Applications for Spacialization. Spatialization is an effect for processing music, such as an audio CD or a stereo music soundtrack in a game. This effect is especially useful for PC speakers that are built into the monitor because it makes the sound appear to come from a much wider sound field than the actual speakers, which in this case are very close together.

Care must be taken never to apply this effect to an audio stream that has already been processed by a 3D positional algorithm, because spatialization alters the phase of the signal and can destroy the 3D positional effect. However, such conflicts are the concern of the audio system designers, not the developer of game or application.

Applications for Virtualization. Virtualization is an effect that gives the listener the impression of a home theater environment even when only two speakers or headphones are present, which is typically the case with multimedia PCs. However, to use this effect, multichannel audio must be available, and the sounds to be played back on the virtualized rear speakers must be encoded onto those tracks during production. This makes this solution less than ideal for the action portion of games, in which sounds might have to jump from the front speakers to the rear (depending on the player's actions), but cannot due to prior encoding on a specific channel. However, multichannel audio and the virtualization of these channels are very effective for noninteractive game intro scenes.

Virtualization is typically used to play back Dolby AC-3 or Dolby Pro Logic audio streams on a system that only has two speakers. For example, DVD movies can have a 5.1 channel Dolby AC-3 audio track encoded on the DVD. (The 5.1 channels are actually left front, right front, center, left rear, right rear, and a subwoofer. The subwoofer is referred to as the ".1" channel of the 5.1.) 3D positional audio techniques are used to position a front center channel as well as right and left rear channels at their virtual locations. Virtualization simulates the additional speakers that aren't typically present on a computer. Virtualizing rear speakers is an example of using 3D positional audio for a noninteractive application, because the virtual speaker locations aren't moving or responding to the listener.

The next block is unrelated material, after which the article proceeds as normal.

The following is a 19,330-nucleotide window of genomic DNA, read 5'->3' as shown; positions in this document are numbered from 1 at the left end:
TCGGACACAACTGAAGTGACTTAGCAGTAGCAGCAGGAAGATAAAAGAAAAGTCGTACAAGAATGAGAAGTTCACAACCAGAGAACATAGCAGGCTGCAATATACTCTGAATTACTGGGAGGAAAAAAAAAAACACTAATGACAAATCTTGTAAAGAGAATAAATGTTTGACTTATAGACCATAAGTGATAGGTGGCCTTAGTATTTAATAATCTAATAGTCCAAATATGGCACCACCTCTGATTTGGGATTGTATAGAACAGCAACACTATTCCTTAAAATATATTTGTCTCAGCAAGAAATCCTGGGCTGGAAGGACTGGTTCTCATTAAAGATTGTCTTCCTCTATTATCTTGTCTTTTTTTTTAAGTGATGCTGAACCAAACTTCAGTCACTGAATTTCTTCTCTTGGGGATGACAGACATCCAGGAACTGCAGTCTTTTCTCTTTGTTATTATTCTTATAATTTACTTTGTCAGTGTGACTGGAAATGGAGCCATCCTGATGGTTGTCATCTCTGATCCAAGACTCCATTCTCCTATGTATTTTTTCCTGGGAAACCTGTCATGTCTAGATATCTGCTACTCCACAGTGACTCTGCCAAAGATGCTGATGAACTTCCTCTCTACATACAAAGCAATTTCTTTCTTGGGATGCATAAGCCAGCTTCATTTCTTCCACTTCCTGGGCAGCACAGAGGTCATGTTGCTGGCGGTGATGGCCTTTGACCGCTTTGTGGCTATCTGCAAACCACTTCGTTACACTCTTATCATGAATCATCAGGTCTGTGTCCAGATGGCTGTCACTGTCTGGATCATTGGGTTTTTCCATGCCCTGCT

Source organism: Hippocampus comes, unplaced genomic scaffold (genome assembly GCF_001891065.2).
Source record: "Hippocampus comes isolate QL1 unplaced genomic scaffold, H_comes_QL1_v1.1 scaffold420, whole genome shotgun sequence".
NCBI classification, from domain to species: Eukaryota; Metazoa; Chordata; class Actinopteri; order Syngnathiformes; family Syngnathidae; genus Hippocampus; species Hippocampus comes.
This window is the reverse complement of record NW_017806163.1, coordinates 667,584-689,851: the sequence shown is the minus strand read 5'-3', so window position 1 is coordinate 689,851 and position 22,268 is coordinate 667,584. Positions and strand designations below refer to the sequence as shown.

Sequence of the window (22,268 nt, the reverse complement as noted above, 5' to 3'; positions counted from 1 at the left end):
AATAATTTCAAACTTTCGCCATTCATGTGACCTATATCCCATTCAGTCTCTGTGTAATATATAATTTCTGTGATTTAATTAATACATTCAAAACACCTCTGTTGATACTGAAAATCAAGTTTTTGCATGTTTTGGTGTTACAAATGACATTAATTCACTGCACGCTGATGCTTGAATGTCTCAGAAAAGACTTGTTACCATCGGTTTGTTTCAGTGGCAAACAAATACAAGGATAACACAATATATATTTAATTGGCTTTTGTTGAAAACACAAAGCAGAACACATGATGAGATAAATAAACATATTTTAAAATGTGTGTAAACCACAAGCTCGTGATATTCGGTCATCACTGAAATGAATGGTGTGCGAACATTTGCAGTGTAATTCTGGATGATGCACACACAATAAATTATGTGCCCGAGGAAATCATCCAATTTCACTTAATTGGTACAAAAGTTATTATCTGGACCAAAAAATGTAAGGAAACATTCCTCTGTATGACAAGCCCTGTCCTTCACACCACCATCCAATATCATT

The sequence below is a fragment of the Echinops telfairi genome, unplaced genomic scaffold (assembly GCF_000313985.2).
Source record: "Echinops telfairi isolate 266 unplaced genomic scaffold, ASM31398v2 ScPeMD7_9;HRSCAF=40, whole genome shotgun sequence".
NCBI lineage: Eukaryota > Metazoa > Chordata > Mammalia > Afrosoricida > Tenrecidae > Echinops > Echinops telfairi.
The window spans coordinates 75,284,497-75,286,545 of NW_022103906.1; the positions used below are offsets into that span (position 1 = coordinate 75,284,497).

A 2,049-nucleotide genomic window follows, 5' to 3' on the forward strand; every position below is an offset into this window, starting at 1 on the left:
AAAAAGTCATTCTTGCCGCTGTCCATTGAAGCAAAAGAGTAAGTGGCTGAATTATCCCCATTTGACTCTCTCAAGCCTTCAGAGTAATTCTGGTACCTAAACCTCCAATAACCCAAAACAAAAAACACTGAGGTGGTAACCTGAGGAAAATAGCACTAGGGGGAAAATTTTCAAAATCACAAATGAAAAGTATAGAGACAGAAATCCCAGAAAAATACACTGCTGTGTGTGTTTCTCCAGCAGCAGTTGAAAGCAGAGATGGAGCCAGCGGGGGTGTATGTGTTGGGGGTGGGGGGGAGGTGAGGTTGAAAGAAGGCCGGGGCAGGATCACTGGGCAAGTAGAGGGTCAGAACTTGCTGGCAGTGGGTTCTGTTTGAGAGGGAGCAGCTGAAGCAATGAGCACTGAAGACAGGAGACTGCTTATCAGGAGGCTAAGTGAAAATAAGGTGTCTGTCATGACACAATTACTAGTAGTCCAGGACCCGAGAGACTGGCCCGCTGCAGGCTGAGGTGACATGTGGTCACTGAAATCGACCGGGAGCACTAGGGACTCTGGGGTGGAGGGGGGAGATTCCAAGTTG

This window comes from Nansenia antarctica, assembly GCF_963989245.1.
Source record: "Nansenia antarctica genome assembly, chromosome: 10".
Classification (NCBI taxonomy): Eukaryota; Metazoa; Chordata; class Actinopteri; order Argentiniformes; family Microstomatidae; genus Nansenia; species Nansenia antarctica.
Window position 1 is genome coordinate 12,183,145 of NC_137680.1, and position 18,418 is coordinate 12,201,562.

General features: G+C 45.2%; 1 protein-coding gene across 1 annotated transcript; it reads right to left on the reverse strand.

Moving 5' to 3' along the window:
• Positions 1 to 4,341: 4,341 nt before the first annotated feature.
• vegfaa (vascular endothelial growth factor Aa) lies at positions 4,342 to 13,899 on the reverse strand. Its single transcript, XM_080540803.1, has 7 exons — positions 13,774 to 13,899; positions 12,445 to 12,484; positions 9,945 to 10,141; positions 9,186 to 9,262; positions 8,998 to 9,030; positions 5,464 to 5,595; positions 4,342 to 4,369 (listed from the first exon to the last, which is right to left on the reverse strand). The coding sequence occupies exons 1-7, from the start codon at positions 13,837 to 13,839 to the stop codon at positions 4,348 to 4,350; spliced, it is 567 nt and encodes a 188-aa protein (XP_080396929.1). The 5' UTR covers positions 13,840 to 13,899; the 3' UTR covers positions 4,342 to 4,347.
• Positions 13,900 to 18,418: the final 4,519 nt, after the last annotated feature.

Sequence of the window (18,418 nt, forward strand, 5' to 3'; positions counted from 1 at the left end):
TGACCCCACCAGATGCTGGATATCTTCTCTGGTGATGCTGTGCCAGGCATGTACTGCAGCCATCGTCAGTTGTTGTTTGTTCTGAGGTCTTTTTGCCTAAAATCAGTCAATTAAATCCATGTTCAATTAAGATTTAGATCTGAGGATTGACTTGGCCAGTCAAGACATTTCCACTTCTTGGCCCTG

Applications for 3D Positional Audio.  One of the reasons that 3D positional audio is so popular in action games is because it can be interactive. Sounds don't have to be preprocessed during the game's development to position the sound. As the listener changes location in a virtual world, all the sound objects can maintain their correct location speed and path of motion around the listener as the action unfolds.

This is different from applications that encode the audio into a certain channel (such as a rear or surround channel) during development. Encoding the location of a sound into a particular channel of a multichannel stream is an example of noninteractive audio placement. Multichannel audio is typically used in an environment where the listener doesn't have control over the sounds - such as when you watch a movie in a home theater.

Implementing 3D Audio Today

The use of 3D audio in PC games initially wasn't widespread, mostly due to poor 3D audio support in the Microsoft DirectSound3D 3.0 API. The first iteration of this API didn't allow specialized 3D audio hardware to process the 3D streams, and as a result, game developers couldn't be certain that 3D sound objects would sound satisfactory and have the desired effect - even if a world-class 3D audio accelerator was present in the PC. So there wasn't much incentive for game developers to incorporate 3D audio into their games early last year. However, when DirectSound3D 5 started shipping in August 1997, the situation changed
(see table 1). That API supports specialized 3D audio accelerators for processing 3D audio streams.